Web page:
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Revision 1.3, Mon Aug 11 01:39:00 2014 UTC (7 years, 9 months ago) by schwarze
Branch: MAIN
Branch point for: VERSION_1_12
Changes since 1.2: +3 -5 lines

Provide a fallback version of fts(3) for systems lacking it.
I chose the OpenBSD version because it apparently contains various
bugfixes that never made it into libnbcompat.  To reduce size and
complexity, i stripped out the features we don't need.

$Id: INSTALL,v 1.3 2014/08/11 01:39:00 schwarze Exp $

About mdocml, the portable mandoc distribution
The mandoc manpage compiler toolset is a suite of tools compiling
mdoc(7), the roff(7) macro language of choice for BSD manual pages,
and man(7), the predominant historical language for UNIX manuals.
The toolset does not yet implement man(1); that is only scheduled
for the next release, 1.13.2.  It can, however, already serve to
translate source manpages to the output displayed by man(1).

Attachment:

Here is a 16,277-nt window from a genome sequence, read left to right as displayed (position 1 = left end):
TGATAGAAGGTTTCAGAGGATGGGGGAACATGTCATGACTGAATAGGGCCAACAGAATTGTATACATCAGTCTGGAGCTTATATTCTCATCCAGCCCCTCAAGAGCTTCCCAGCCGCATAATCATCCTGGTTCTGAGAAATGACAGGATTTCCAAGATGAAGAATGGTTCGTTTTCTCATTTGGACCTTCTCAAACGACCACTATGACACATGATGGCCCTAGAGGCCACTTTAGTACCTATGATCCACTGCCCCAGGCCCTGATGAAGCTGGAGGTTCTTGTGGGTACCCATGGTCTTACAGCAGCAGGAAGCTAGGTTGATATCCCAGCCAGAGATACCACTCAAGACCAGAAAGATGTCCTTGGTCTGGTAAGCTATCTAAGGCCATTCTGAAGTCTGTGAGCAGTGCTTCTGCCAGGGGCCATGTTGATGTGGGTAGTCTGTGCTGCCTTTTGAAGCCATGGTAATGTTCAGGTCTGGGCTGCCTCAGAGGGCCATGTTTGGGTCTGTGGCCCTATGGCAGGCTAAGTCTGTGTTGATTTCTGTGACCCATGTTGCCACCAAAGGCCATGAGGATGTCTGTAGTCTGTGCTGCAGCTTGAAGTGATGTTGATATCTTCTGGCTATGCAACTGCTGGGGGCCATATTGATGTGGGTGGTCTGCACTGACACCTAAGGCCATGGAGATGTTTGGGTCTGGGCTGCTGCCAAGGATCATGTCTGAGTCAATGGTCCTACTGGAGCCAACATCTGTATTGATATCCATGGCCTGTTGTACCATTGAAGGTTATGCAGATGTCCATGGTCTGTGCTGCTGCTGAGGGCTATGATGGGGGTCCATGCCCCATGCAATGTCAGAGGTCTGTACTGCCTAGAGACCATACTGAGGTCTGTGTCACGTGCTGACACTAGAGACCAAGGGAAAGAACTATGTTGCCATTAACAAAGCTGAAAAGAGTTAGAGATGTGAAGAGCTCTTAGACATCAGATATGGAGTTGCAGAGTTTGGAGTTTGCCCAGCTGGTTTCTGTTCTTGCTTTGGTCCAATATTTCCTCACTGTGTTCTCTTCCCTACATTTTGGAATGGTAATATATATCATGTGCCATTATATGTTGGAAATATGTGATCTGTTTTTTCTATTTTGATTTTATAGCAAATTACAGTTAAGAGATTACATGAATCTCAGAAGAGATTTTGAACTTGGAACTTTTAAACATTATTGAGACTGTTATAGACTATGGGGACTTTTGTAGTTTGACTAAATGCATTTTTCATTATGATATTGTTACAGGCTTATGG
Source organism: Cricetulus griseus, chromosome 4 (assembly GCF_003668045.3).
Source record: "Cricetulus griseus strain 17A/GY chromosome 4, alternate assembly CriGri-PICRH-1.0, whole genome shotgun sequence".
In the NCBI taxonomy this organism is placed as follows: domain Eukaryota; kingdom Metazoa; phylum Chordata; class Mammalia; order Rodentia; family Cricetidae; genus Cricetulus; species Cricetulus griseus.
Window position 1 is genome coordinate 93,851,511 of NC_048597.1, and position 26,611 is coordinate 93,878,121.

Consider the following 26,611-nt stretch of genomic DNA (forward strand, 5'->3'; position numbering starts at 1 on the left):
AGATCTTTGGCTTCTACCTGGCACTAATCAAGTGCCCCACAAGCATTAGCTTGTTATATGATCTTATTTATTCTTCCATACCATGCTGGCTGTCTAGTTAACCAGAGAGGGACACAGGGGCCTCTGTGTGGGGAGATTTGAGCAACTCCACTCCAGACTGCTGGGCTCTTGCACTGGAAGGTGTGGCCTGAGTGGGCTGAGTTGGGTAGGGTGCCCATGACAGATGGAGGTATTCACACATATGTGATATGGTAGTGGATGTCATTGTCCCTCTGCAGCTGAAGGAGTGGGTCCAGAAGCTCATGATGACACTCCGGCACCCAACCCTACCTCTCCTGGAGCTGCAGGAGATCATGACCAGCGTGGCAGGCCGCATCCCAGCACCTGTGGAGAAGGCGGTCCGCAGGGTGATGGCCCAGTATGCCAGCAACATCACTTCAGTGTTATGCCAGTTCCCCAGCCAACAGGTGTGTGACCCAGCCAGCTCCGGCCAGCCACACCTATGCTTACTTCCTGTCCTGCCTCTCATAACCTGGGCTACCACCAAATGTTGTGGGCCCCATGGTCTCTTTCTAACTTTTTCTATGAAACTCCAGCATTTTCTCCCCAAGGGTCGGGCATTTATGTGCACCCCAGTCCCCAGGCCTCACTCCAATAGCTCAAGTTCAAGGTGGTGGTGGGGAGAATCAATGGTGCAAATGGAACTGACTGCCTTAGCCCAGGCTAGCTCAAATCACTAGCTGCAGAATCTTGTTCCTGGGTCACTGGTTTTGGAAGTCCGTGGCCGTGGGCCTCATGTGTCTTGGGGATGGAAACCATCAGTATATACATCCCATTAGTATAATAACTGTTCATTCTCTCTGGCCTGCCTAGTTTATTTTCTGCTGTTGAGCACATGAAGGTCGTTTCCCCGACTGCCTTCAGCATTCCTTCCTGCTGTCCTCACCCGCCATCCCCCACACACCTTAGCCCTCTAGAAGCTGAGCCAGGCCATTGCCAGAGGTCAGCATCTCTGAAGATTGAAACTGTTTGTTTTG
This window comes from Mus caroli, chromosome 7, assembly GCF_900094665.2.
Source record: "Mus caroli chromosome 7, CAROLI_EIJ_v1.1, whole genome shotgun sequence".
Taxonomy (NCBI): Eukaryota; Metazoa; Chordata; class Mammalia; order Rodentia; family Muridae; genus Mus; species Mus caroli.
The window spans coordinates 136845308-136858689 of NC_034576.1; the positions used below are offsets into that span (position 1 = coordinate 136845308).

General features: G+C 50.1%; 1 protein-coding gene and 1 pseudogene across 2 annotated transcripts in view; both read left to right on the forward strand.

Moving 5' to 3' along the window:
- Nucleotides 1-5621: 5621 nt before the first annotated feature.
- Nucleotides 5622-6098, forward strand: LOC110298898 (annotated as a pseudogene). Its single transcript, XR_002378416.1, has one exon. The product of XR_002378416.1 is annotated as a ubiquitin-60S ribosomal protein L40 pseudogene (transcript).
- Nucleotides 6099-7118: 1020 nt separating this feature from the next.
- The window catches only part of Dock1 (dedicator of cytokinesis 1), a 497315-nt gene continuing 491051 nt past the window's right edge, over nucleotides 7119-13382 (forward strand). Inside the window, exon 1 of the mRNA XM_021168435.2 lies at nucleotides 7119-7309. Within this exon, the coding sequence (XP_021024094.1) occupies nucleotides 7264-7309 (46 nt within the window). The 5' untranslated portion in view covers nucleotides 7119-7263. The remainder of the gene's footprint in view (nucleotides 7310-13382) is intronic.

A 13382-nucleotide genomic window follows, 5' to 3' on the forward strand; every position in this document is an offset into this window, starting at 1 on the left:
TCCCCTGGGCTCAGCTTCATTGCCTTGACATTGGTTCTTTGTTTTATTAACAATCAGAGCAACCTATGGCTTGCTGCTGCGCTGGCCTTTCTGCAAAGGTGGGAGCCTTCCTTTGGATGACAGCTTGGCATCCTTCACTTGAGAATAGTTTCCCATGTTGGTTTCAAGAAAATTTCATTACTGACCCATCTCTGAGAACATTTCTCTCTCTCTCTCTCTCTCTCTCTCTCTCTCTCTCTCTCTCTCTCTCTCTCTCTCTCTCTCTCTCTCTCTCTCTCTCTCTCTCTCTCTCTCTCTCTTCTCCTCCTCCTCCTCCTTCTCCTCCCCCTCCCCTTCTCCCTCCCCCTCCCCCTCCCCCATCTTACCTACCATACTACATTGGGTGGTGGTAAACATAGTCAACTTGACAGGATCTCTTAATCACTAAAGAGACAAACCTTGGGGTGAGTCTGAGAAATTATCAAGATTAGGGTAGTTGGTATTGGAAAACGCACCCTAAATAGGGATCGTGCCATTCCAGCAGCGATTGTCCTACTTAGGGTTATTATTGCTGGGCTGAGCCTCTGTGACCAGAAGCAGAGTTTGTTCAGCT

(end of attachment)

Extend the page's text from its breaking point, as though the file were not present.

For general information, see <http://mdocml.bsd.lv/>.

In this document, we describe the installation and deployment of
mandoc(1), first as a simple, standalone formatter, and then as part of
the man(1) system.

In case you have questions or want to provide feedback, read
<http://mdocml.bsd.lv/contact.html>.  Consider subscribing to the
discuss@ mailing list mentioned on that page.  If you intend to
help with the development of mandoc, consider subscribing to the
tech@ mailing list, too.

Enjoy using the mandoc toolset!

Ingo Schwarze, Karlsruhe, August 2014

Before manually installing mandoc on your system, please check
whether the newest version of mandoc is already installed by default
or available via a binary package or a ports system.  A list of the
latest bundled and ported versions of mandoc for various operating